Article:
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Future Electronics

Off-the-shelf Motor Control Platforms: How Intelligent Controllers are Accelerating Development of New Motor Drives

By Martin Schiel

EMEA Vertical Segment Manager (Embedded Systems), Future Electronics

Read this to find out about:

  • Why new technologies and new use cases are leading to faster growth in demand for industrial robots
  • How more integrated motor-control ICs and the provision of ready-made firmware support faster, more effective system development
  • A complete reference design kit from STMicroelectronics for controlling a 100W three-phase BLDC motor

When an electronic function is widely adopted in a more or less generic manner and in high-volume products, the semiconductor industry has a talent for stepping into the system designer’s shoes and creating an off-the-shelf implementation. Reference designs developed by chip manufacturers form the basis of the hardware of many familiar products such as PCs, solid-state disks, smartphones and TVs.

This phenomenon can now be observed in the field of motor control: an explosion in the number of new robot designs is leading semiconductor manufacturers to explore ways to reduce their customers’ development overhead, accelerate time-to-market and enhance functionality by providing sophisticated new reference design platforms for small, power-efficient motors.

As a broadline distributor with a large, global customer base which includes many industrial OEMs, Future Electronics has a bird’s-eye view of the semiconductor product offerings suitable for robot system developers. In the company’s view, robotic equipment designers should look for three essential elements in the semiconductor-based motor-development platforms that they evaluate.

This article describes those elements, and illustrates how they can help accelerate system design by reference to a platform supplied by STMicroelectronics.

Motor control: an increasingly attractive market to semiconductor vendors

The reason that motor-system designers are benefiting from semiconductor vendors’ provision of rapid development platforms is the prospect of dramatic growth in the servo drives and robot market. And the reason for this growth is that the industrial market has hit a sweet spot, at which the increased performance and speed of processors enables increasingly sophisticated operations, leading in turn to a new set of use cases for robots which can support, mimic, enhance or replace human capabilities, especially when enhanced by the use of Artificial Intelligence (AI).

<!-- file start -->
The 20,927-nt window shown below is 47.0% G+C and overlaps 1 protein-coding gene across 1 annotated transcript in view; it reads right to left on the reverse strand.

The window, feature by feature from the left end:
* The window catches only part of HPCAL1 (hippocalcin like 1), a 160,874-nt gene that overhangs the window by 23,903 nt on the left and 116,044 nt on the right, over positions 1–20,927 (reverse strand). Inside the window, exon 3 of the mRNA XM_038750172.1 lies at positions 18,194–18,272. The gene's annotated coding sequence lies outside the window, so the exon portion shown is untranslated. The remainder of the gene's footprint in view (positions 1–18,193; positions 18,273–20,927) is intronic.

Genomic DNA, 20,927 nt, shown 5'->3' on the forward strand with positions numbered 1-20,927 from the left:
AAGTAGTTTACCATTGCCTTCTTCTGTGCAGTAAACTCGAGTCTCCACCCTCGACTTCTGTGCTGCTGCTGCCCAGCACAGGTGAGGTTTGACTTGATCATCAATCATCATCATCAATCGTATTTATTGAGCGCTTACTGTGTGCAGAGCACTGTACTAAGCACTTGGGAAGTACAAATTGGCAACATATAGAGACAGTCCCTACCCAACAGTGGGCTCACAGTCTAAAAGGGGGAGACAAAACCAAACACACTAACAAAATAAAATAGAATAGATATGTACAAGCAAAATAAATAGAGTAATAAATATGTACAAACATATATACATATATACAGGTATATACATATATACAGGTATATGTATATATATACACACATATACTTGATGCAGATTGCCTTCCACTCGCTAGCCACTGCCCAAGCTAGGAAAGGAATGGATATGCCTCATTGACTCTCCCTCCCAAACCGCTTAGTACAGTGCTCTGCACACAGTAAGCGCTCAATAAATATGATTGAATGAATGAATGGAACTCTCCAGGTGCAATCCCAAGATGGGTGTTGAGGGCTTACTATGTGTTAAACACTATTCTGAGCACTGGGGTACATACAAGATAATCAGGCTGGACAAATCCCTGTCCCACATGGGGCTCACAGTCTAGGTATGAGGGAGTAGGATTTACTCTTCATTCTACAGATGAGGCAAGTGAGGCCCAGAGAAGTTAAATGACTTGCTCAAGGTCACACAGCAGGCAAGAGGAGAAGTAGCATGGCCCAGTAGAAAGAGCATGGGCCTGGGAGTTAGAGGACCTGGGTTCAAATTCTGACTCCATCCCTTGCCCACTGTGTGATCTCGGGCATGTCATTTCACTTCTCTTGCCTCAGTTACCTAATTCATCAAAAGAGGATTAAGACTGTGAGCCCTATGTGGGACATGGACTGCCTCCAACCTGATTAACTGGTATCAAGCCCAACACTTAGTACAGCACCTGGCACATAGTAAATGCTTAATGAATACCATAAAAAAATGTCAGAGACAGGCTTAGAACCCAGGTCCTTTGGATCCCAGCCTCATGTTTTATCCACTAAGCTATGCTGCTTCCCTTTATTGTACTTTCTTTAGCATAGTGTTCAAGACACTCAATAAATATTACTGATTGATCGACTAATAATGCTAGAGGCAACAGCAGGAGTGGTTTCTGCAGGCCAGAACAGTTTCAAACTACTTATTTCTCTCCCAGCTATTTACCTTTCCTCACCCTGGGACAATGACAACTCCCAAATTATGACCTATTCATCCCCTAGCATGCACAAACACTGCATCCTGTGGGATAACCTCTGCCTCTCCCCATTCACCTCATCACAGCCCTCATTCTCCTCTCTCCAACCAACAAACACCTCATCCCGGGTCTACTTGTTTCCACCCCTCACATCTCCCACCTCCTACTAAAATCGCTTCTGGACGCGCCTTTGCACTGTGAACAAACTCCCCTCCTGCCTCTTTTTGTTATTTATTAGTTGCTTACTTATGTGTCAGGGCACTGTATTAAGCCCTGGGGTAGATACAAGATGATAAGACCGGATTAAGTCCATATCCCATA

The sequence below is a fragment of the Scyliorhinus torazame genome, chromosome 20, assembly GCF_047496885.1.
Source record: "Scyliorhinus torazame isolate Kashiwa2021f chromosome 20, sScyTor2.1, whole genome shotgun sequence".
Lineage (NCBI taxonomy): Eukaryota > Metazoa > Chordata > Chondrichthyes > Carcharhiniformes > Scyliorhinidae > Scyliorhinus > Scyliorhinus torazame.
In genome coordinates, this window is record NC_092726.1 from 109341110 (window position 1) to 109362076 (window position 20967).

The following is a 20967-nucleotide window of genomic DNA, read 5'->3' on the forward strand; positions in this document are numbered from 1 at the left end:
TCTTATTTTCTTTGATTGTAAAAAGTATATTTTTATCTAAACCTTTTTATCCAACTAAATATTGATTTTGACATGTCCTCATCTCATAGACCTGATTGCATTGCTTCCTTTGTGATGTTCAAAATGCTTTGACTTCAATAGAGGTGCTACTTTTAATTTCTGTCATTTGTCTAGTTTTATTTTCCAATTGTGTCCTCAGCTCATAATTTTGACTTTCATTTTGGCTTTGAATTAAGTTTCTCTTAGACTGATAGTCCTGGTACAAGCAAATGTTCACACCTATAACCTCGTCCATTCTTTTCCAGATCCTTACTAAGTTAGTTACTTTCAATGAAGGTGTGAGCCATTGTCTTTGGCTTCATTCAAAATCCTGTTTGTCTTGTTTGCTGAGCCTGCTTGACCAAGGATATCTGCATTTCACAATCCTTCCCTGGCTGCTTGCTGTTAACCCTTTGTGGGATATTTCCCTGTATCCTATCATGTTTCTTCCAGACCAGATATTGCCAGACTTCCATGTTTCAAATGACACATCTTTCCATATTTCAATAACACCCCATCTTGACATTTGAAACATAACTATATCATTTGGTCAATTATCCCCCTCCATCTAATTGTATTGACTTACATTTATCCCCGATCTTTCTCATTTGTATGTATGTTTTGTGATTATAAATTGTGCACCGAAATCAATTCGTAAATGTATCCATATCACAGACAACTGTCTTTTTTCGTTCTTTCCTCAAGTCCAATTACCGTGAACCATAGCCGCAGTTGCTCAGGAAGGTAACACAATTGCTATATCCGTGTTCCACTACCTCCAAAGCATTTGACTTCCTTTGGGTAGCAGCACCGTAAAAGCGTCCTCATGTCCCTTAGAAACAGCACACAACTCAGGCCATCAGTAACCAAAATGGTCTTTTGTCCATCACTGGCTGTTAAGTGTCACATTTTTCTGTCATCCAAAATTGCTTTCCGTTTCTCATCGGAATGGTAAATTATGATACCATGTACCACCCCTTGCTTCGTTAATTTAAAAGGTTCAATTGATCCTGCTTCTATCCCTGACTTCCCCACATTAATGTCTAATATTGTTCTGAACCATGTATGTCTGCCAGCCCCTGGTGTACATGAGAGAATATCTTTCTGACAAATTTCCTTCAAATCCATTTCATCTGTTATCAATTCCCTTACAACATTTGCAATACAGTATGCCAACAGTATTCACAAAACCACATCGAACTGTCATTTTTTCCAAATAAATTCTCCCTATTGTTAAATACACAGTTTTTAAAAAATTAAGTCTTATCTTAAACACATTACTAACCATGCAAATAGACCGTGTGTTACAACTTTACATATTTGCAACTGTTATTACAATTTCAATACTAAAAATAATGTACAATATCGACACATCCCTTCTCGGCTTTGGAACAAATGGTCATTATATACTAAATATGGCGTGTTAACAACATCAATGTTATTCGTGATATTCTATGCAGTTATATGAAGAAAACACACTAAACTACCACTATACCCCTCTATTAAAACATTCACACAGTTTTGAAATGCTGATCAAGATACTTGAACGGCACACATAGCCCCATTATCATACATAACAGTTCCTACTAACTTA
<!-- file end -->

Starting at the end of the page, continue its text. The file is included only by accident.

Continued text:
According to the International Federation of Robotics, the top trends in robotics as this decade begins will be:

  • Robots become smarter
    Digital sensors combined with smart software allow direct teaching methods – so called ‘programming by demonstration’. Machine learning tools will in future enable robots to learn by trial and error or by video demonstration, and then optimize their movements autonomously.
  • Robots collaborate with workers
    Currently, shared workspace applications for cobots are most common: robot and worker operate alongside each other, completing tasks sequentially. Development work is now focused on even more challenging methods to enable robots to respond in real time, including voice, gesture and recognition of intent from human motion.
  • Robots go digital
    Industrial robots are the central components of digital and networked production in Industry 4.0 settings. This makes it all the more important for them to be able to communicate with each other, regardless of their manufacturer. Here, new standards such as the OPC Robotics Companion Specification will help robots to connect to the Industrial Internet of Things (IIoT).